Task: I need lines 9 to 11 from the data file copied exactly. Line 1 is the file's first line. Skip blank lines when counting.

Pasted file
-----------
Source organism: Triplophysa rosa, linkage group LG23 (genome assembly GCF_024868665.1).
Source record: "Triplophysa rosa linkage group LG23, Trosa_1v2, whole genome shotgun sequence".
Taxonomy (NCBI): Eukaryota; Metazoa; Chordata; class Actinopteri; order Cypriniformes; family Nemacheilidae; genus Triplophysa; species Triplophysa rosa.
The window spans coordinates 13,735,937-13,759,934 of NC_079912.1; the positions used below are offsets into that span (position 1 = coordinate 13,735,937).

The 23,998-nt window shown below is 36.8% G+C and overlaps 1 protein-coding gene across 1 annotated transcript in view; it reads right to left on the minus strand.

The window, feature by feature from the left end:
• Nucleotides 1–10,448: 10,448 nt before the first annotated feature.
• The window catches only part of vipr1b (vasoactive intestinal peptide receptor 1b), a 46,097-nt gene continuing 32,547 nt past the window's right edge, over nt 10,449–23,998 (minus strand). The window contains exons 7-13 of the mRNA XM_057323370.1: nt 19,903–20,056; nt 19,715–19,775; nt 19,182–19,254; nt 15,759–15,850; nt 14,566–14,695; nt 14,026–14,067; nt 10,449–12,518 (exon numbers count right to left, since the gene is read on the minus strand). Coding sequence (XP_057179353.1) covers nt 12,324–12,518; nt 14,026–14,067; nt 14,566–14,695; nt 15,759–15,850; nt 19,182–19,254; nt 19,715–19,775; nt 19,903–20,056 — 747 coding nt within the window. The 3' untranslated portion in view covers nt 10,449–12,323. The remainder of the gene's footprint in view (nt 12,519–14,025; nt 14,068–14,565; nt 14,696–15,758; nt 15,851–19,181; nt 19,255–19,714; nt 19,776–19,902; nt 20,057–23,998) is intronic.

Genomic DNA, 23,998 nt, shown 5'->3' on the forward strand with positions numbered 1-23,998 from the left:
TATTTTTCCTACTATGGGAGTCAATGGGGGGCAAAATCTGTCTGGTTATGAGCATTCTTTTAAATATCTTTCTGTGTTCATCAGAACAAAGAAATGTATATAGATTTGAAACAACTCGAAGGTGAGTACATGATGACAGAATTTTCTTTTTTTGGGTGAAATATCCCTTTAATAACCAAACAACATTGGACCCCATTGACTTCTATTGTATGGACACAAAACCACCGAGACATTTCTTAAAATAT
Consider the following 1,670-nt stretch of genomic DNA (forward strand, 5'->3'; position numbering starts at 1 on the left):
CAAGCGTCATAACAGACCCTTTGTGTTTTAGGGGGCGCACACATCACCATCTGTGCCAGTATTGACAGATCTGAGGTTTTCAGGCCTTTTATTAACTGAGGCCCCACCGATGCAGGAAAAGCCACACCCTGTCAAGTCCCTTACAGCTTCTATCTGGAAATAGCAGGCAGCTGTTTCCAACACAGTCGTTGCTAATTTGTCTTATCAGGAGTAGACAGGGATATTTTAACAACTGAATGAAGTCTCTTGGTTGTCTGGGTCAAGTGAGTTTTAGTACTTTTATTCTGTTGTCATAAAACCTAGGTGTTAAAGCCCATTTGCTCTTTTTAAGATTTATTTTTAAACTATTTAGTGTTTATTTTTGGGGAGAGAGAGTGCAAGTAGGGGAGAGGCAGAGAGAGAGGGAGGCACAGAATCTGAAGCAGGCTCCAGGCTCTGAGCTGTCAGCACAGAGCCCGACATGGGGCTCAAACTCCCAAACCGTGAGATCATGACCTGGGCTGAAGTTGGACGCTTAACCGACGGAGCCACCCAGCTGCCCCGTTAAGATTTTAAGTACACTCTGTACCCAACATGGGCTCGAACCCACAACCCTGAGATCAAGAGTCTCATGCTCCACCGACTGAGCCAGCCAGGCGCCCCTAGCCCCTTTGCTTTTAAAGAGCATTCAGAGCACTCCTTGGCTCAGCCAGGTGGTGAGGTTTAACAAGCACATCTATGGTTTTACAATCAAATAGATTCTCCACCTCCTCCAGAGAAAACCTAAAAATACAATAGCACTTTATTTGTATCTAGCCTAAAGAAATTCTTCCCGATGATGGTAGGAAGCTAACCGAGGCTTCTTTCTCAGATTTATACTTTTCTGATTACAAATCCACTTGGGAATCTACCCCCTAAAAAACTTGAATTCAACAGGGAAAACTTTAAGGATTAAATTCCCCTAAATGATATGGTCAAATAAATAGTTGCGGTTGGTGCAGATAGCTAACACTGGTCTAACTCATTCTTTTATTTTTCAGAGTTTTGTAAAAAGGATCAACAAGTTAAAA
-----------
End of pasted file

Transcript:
Genomic DNA, 23,998 nt, shown 5'->3' on the forward strand with positions numbered 1-23,998 from the left:
TATTTTTCCTACTATGGGAGTCAATGGGGGGCAAAATCTGTCTGGTTATGAGCATTCTTTTAAATATCTTTCTGTGTTCATCAGAACAAAGAAATGTATATAGATTTGAAACAACTCGAAGGTGAGTACATGATGACAGAATTTTCTTTTTTTGGGTGAAATATCCCTTTAATAACCAAACAACATTGGACCCCATTGACTTCTATTGTATGGACACAAAACCACCGAGACATTTCTTAAAATAT
Consider the following 1,670-nt stretch of genomic DNA (forward strand, 5'->3'; position numbering starts at 1 on the left):